It was Kye Higgins’ dog Miss Millie who discovered the bioluminescent bloom, known as sea sparkle, while wandering through the shallows at Tulka beach near Port Lincoln on Sunday evening.
“It looked like there was glow-stick liquid on her legs,” Mr Higgins said.
Soon everybody was playing with the bloom — with the scientific name Noctiluca scintillans — which is a dull pink colour until it is disturbed by a wave, or a foot.
“Whenever it lands on something it glows, just little splatters of bright glue,” Mr Higgins said.
“There was a couple of salmon out the back jumping out, and it was like fireworks.”
Marine ecologist Ivan Nagelkerken said the illumination was caused by a natural chemical reaction by algae in an anti-predatory tactic.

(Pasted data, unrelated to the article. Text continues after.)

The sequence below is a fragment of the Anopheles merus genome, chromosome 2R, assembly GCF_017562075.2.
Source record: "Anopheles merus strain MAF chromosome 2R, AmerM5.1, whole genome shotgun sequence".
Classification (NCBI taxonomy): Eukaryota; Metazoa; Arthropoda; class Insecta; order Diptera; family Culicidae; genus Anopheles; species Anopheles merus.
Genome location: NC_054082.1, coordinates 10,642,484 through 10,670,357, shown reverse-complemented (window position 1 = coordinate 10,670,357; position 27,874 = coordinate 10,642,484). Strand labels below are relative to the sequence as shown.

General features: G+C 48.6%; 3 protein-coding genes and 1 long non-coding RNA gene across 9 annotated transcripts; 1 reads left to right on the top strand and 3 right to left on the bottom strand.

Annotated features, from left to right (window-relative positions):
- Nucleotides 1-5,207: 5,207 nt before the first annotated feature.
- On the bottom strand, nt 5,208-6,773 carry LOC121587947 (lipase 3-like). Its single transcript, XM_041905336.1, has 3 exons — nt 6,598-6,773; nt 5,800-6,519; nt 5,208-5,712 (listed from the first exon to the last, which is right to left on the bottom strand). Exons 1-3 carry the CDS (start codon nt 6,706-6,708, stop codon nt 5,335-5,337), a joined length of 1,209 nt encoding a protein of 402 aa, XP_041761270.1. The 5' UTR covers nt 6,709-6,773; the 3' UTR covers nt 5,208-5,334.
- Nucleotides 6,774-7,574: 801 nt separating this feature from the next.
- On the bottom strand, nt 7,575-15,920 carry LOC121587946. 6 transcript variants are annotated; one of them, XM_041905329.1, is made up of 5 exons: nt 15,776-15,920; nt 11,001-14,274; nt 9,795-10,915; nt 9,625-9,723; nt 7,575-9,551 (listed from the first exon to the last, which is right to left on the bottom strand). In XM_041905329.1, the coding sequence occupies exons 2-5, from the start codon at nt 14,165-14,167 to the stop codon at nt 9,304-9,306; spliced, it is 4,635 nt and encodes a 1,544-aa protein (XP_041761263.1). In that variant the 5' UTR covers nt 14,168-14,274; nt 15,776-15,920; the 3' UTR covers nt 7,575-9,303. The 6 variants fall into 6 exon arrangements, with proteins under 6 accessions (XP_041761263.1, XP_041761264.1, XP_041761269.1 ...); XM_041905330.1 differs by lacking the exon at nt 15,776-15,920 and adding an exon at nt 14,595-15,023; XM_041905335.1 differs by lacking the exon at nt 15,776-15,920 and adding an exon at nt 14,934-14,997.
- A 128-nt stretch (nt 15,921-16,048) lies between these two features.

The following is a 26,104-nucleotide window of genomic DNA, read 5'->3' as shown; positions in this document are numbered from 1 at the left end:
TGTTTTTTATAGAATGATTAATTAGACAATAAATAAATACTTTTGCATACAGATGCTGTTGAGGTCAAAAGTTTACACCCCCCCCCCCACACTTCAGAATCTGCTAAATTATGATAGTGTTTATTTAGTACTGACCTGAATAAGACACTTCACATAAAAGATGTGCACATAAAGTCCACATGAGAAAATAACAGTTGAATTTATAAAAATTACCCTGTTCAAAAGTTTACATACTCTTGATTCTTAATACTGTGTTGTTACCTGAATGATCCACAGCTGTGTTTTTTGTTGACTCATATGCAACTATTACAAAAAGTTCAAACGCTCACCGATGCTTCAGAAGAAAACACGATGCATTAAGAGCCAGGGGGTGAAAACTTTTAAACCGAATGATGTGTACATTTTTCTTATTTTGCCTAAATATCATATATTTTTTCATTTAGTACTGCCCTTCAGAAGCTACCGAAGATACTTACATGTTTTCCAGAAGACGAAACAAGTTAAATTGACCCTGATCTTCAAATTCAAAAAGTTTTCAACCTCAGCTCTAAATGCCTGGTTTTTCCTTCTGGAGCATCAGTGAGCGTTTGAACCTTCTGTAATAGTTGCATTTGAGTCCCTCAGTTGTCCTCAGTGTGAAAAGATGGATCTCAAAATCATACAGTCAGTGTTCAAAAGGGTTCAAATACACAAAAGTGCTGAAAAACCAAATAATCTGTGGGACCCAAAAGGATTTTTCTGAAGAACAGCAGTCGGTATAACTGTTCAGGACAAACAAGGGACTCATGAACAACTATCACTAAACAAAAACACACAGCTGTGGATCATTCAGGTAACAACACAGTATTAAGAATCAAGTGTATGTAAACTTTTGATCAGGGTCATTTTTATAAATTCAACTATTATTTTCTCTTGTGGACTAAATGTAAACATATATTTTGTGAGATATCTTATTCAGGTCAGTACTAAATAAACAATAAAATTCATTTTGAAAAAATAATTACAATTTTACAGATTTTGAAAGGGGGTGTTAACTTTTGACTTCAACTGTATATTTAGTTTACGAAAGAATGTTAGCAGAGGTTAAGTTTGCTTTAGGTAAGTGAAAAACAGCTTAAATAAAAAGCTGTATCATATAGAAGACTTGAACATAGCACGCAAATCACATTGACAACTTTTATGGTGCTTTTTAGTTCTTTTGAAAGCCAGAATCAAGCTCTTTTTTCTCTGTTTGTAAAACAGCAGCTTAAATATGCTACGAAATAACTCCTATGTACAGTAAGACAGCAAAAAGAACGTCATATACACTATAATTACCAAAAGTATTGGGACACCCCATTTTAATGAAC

“When these algae are eaten by a predator they glow up, so that predators of their predators can see them,” he said.
The blooms flourish in waters that are warm, still and nutrient rich, and while they used to be rare they are becoming more common at Australian beaches.
“There are reports from Tasmania, the east coast of Australia and Cairns where this happens more regularly,” Professor Nagelkerken said.
“But apparently in South Australia it is pretty unique.”
The ghostly glow is also a sign Noctiluca scintillans is nearing the end of its life. Within a few days the bloom will have peaked and faded away.